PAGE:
Over the weekend, the Trump team lined about 65 women who attested to Kavanaugh’s good character at the time, which, as many have said, does not negate the fact that he still could have tried to rape someone. It also begs the question as to how 65 women even KNEW Kavanaugh back then, since he attended an all-boy’s prep school.
Ask them to answer these questions with as much detail as is expected from Dr. Ford:
- When did you first meet Kavanaugh?
- How many interactions have you had with him over the years?
- Explain the extent of these interactions.
- When was the last time you had an interaction with BK?
Instead of expecting us to just take their signature as a statement of facts.
Here’s my take: Ford’s story is credible. If she was making it up, she would not put a potential witness in the same room. She would not include comical details (like how the Mark Judge bounced on the bed and sent all three tumbling). The only way this could not be true is if she mis-remembered her attacker, i.e., it was someone other than Kavanaugh.
I don’t think the GOP wants this fight. They want Kavanaugh, but they don’t want to have to attack Dr. Ford. Doing like was done to Anita Hill is out of the question, especially in a #MeToo environment.
Twenty-seven years ago this fall, Anita Hill, came forward, not of her own volition, with claims that Supreme Court nominee Clarence Thomas had sexually harassed her when they worked together at the Equal Employment Opportunity Commission. Thomas was confirmed to the Court nonetheless, but a wave of angry women ran for office in the wake of Hill’s treatment by the committee, and her story was crucial to establishing “sexual harassment” as a form of gender discrimination. The seeds sown during the Hill hearings have come into full flower in the past two years, as the #MeToo movement erupted following the election of a multiple accused sexual harasser, and angry women jumped into electoral contests around the country.
Republicans don’t want that again. So the best case scenario for Republicans is to have Kavanaugh withdraw his nomination, but that doesn’t seem likely.
A lot of eyes are on the swing vote female Senate Republicans: Susan Collins and Lisa Murkowski.
I'm writing to the Chairman & RM of Judiciary Cmte respectfully recommending that at Monday’s hearing, counsel for Prof. Ford be allocated time to question Judge Kavanaugh & counsel for the Judge be granted equal time to question Prof. Ford, followed by questions from Senators.— Sen. Susan Collins (@SenatorCollins) September 18, 2018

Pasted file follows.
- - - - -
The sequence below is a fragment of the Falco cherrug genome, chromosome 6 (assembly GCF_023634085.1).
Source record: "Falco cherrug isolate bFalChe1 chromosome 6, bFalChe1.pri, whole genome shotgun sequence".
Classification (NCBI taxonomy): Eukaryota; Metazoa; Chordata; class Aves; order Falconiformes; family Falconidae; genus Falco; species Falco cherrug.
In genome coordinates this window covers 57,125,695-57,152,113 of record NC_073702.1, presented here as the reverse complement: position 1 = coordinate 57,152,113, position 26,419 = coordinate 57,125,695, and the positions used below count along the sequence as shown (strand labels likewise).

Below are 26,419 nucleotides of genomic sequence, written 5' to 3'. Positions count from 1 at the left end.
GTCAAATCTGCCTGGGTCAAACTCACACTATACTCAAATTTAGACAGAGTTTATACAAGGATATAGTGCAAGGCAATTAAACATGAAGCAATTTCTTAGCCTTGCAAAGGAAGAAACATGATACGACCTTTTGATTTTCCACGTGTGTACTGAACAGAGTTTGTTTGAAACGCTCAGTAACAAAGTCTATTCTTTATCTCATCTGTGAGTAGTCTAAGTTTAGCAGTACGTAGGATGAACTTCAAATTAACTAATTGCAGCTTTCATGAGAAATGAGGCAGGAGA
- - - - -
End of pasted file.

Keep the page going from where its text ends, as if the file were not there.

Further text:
Various defenses are being floated — like the “horseplay” defense.
Kavanaugh spokesperson/activist says it's not clear that the incident was attempted rape as opposed to just "rough horseplay". pic.twitter.com/cANvVNjFKX— Josh Marshall (@joshtpm) September 18, 2018
The “what women wear” defense (updated and shined for a #MeToo world, but still the same shit)
Kavanaugh’s corroborating witness has literally blamed “what women wear” for “send[ing] signals about their sexuality.”— Zev Karlin-Neumann (@zkarlinn) September 18, 2018
Really seems like someone the Senate should hear from. pic.twitter.com/OE1xGsrcAZ
The “but everyone rapes, amiraite?” defense:
“If the new standard is never having raped anyone, no one will ever be able to serve in the government” said the rapey-sounding man who apparently has never heard of hiring women. pic.twitter.com/0EvyigZexe— The Volatile Mermaid (@OhNoSheTwitnt) September 18, 2018
And the “she’s confused” (a favorite of Senator Orrin Hatch
Orrin Hatch on Anita Hill in 1991, "Her story's too contrived. It's so slick it doesn't compute."— Karine Jean-Pierre (@K_JeanPierre) September 18, 2018
Orrin Hatch on Christine Blasey Ford in 2018, “mixed up” about alleged sexual assault.